The March 3, 2015 edition of The Terry Clarke Daily is out. I appreciate the response so far, and I have incorporated several issues into regular articles at the request of many of the publication's readers. I continue to request additional areas of interest readers would like to see in future editions.
Please click the link below to access today's edition!
Please click on the link below for today's edition. As always, please provide any comments on any of the articles, photos and videos, and let me know other subjects you would like to see Included in future editions. Thanks to everyone who has previously suggested content for inclusion.
Today’s Edition (February 16, 2015) Released
I have a very keen interest in the state of affairs of the post Soviet countries, as described below, but I recently came across a very good article in The Guardian that lists the current state of affairs of the 15 post-Soviet countries, and am providing the link below.
My daughter was adopted from Kazakhstan nearly 14 years ago–not that long after the Soviet Union collapsed, relatively speaking. Because I have tried very hard to keep my daughter connected to her motherland (with whom she holds a dual citizenship), I have befriended many hundreds of Kazakhs on Facebook, LinkedIn and through Skype and simply word of mouth. My daughter Milena (Tulegenova) Clarke is from the Middle Horde (Orta Zhuhz) and the Naiman tribe (ru) and she and I have visited Kazakhs throughout the USA during my business trips over the years and spoken with many over Skype or Goggle’s Hangouts. Accordingly, I know much better how Kazakhstan has faired (extremely well, despite the crude, inaccurate portral in Boraдt) than the other former Soviet countries since the collapse of the USSR.
I am constantly amazed by the Kazakhs’ closeness to and concern for one another, even including their great concern for my daughter, who has not yet returned to her mother country (though I plan to take her “home” for an extended holiday for her 16th birthday next year). I continuously receive articles and music related to Kazakhstan to show Milena, though at her age, they oftentimes send information directly to her. Milena continues to list Almaty, Kazakhstan as her hometown at every opportunity and tries diligently to celebrate her Kazakh culture as much as she does her American culture (whatever that is).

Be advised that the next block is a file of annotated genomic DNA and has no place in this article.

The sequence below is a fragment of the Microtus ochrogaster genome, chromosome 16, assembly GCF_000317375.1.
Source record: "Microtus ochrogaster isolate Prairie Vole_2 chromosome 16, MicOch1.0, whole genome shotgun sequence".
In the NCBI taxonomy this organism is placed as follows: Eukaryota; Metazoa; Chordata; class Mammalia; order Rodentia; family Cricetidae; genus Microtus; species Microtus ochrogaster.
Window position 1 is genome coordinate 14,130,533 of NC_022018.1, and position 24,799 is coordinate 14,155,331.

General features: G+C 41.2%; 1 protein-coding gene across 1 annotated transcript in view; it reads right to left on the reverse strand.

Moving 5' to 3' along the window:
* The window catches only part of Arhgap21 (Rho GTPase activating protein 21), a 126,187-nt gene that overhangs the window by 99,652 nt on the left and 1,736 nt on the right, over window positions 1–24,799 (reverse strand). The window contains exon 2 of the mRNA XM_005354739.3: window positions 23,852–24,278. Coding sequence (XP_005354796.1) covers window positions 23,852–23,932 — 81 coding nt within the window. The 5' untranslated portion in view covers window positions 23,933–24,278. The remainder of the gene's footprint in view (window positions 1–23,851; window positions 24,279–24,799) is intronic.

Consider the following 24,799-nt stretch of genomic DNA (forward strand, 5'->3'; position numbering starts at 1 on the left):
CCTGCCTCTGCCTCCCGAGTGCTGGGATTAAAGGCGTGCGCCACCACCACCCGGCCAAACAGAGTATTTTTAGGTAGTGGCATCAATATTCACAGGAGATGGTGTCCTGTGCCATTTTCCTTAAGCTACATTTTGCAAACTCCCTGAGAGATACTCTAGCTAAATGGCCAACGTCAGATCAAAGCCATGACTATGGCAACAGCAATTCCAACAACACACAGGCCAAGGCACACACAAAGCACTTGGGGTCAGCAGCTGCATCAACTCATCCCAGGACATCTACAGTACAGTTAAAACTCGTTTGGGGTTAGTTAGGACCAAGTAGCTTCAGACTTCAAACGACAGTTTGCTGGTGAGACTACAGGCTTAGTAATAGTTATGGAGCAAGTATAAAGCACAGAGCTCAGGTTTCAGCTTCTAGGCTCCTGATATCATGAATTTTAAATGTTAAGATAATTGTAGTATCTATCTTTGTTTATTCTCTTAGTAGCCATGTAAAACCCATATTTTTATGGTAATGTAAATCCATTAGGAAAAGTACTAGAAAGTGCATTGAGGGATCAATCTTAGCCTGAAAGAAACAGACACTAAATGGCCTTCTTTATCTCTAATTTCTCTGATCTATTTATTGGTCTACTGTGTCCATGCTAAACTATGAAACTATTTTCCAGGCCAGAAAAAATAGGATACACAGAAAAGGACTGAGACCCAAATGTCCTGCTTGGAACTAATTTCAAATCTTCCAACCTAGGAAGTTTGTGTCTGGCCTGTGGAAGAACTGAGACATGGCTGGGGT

When the national media reported on the Asian American Legal Defense and Education Fund (AALDEF) filing of complaints with the U.S. Department of Justice and U.S. Department of Education against Milena’s former school system for their deliberate indifference in allowing her to be harassed and the subject of discrimination (and accompanying retaliation) based on her ethnicity, national origin and race, well over a thousand Kazakhs came to her defense on Facebook, creating a page dedicated to Milena and offering her support in both English and Russian. Most of our Kazakh friends know that I have raised Milena to be bilingual (English, out of necessity, and Russian, her first language–though she is determined to learn Kazakh, which, though it currently uses the same Cyrillic alphabet as Russian, is a Turkic, not a Slavonic language).
I have had more contact with Central Asians because of the similarty of their cultures with Kazakhstan, maintaining friendships with people of Kyrgyzstan, Tajikistan, and Uzbekistan. Also, because my daughter and I practice the Russian Orthodox faith, we have a greater understanding of the non-secular issues of Russia.
If anyone has any information they would like to share on any of the 15 post-Soviet states, please be sure to add your thoughts, ideas or information in the comments section.